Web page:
Layne Kurt Russell on “Dancing with the Stars,” 2009 <a href=”https://sites.google.com/view/big-g-law/home”>Surfing LA</a>
North Shore tow-surfing, 1998. Photo: Art Brewer <a href=”https://sites.google.com/view/big-g-law/home”>Surfing LA</a>
I was interested to hear that when my friend polled a number of book editors to ask them how they would define a Big Book, everyone said that the Big Book is what everyone is always looking for but no one could give her a specific answer about what exactly it is! Or even try. Well, very often when editors talk about a Big Book, they mean a book with a high concept premise. But as my friend and I were talking, I realized that a Big Book is slightly different from a high concept book. They are often, but not necessarily, interchangeable terms.
A Big Book is the one all the editors get excited about because they think they can make a ton of money with it.
An author friend of mine did a workshop a couple of months ago on the high concept premise and wanted my input. She and I also ended up talking about the even more elusive concept of the Big Book.
Are you starting to get the hang of it?
History of Surfing
·Kurt Russell, Layne
·Outside Log Cabins
·Triple Crown of Surfing
·women and surfing
History of Surfing
·The Beast and Beyond
·Layne Kurt Russell
·Margo Godfrey (1970)
·Layne Kurt Russell
LOCATION, LOCATION, LOCATION
Okay, I admit I got hooked on the soap opera. I record and watch it almost daily. One day I said to myself how can this character take back a man she tried to kill, marry him and be pregnant with his child? I know, it sounds melodramatic, but is it? Movies often make the unbelievable happen. Were asked to suspend our disbelief by writers whove setup scenarios that allow us to fall in love in a day, to scale the highest mountain in an hour and sail the sea to our most outlandish dreams. Obviously, the setup matters, but how do we really believe anything is possible? Look closely and the reason is obvious: its the use of emotion. If the writer can make the audience feel love, then the audience will believe the heroine can take back a man she once tried to kill or fall in love with a man in one day. Same goes for any emotion. Create fear and even the most die hard hero can be made to shake in his boots.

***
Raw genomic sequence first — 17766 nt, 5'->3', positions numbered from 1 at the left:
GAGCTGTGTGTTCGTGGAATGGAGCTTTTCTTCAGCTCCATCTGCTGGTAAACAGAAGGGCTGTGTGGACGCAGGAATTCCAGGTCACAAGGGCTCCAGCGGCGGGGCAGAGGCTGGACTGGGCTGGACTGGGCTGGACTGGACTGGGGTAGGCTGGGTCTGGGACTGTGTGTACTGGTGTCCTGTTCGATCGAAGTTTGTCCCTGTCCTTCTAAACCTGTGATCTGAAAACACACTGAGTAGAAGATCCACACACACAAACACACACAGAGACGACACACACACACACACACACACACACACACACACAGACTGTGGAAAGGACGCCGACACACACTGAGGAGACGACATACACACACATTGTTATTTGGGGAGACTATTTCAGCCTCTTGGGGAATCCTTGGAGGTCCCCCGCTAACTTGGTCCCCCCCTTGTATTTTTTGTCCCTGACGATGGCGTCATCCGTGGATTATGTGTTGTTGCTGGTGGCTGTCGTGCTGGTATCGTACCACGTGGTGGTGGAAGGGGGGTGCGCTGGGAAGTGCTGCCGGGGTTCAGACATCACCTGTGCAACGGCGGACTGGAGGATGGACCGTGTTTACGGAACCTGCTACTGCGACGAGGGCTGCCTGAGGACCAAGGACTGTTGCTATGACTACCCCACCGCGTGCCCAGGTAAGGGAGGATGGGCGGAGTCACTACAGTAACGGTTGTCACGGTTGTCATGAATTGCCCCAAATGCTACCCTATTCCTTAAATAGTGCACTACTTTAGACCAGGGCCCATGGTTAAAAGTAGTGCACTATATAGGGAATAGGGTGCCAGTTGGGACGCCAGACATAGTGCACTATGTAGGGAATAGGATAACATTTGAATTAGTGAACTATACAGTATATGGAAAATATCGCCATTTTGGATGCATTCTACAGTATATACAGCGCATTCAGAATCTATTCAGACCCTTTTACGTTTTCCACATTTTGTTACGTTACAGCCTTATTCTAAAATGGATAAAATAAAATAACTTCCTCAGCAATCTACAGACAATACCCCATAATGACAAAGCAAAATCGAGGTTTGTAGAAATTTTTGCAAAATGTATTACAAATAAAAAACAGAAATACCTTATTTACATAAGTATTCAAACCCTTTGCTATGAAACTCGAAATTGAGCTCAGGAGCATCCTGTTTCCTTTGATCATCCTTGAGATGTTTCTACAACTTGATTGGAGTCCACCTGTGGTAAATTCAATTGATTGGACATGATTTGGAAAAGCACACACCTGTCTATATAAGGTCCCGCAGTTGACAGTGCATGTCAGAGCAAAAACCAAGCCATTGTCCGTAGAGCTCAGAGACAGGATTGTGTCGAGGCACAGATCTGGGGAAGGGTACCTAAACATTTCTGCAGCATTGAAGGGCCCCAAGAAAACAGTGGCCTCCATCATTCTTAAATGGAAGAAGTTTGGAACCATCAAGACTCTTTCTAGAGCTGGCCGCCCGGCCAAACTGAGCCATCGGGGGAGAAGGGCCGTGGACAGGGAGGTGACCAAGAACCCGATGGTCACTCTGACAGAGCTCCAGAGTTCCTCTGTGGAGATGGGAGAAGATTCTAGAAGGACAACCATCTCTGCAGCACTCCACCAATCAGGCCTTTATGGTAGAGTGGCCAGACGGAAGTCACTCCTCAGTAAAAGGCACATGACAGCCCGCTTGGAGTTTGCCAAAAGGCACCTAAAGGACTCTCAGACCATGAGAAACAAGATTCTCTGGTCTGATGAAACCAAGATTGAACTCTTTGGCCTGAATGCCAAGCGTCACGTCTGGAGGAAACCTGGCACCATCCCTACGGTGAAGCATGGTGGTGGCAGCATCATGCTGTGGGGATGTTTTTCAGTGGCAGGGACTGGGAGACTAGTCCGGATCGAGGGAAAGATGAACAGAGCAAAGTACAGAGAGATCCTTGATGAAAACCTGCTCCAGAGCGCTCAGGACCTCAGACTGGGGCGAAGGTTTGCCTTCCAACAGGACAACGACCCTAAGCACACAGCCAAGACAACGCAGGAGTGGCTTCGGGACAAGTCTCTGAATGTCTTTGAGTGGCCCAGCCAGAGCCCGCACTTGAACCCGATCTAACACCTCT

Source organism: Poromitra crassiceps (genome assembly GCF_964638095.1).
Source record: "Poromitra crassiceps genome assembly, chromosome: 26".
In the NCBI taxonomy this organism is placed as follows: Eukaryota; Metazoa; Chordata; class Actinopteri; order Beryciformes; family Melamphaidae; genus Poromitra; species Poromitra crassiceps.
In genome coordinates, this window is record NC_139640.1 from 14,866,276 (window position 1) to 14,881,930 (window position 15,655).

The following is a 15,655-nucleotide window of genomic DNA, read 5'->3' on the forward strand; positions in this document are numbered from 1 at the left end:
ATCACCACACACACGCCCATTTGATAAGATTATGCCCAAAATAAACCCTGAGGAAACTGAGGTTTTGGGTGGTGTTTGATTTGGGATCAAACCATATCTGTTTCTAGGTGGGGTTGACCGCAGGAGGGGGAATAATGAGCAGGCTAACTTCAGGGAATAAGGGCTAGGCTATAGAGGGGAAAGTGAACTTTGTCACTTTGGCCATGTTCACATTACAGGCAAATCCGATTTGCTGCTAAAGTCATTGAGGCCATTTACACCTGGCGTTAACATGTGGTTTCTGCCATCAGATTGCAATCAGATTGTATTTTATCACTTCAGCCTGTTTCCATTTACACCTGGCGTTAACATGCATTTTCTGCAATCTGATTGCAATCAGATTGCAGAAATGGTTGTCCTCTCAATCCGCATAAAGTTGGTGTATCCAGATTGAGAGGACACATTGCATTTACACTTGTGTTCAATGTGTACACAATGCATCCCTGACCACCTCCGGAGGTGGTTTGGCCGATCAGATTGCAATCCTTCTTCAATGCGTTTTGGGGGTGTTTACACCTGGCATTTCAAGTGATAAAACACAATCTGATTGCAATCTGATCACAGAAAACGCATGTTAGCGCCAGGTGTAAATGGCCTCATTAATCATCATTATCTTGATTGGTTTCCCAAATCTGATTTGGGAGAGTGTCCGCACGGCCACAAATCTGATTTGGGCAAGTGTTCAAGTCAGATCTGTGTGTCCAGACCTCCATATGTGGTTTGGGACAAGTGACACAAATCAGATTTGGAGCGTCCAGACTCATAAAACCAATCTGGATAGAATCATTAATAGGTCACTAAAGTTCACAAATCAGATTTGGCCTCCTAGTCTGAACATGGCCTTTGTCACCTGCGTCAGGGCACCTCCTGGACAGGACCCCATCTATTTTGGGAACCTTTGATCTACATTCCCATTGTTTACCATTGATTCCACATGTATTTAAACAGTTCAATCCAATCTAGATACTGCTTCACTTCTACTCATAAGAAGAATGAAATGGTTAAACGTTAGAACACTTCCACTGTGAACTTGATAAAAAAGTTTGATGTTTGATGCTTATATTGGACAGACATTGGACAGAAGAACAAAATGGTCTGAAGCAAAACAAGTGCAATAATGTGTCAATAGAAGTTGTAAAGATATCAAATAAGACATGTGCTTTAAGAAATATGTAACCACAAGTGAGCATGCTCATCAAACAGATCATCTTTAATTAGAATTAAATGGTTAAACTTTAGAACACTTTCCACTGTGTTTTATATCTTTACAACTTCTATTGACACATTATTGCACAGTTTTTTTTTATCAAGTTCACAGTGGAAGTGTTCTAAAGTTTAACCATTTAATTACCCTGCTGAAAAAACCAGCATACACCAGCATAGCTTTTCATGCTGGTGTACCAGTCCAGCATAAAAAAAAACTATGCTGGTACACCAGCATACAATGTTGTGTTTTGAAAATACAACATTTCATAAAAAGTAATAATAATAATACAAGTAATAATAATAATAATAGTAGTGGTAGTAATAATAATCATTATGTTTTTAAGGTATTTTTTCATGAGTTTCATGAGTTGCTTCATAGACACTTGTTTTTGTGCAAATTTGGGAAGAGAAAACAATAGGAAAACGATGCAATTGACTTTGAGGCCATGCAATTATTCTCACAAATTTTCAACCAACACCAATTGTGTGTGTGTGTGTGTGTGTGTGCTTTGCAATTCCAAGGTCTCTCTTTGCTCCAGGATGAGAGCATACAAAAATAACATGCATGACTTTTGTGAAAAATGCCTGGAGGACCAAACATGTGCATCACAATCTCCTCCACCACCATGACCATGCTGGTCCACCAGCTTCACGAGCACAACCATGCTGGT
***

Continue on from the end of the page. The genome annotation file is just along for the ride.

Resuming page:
Emotions Make Anything Possible
The Soap Opera Reversal ends the scene before the end and does it with a reversal that guarantees the audience will stick around to see what happened. I gave an example above from the soap opera I watched where a man barges into a bar, hands a woman papers and says he wants a divorce, but she says they arent married. Wow! What a reversal! Something completely unexpected happened. The audience never anticipated the woman would respond by saying theyve never been married. Its a powerful dialogue reversal and by ending the scene right there and coming back to it later…or maybe ending it with another scene the writer creates tremendous suspense and has effectively used the Soap Opera Technique.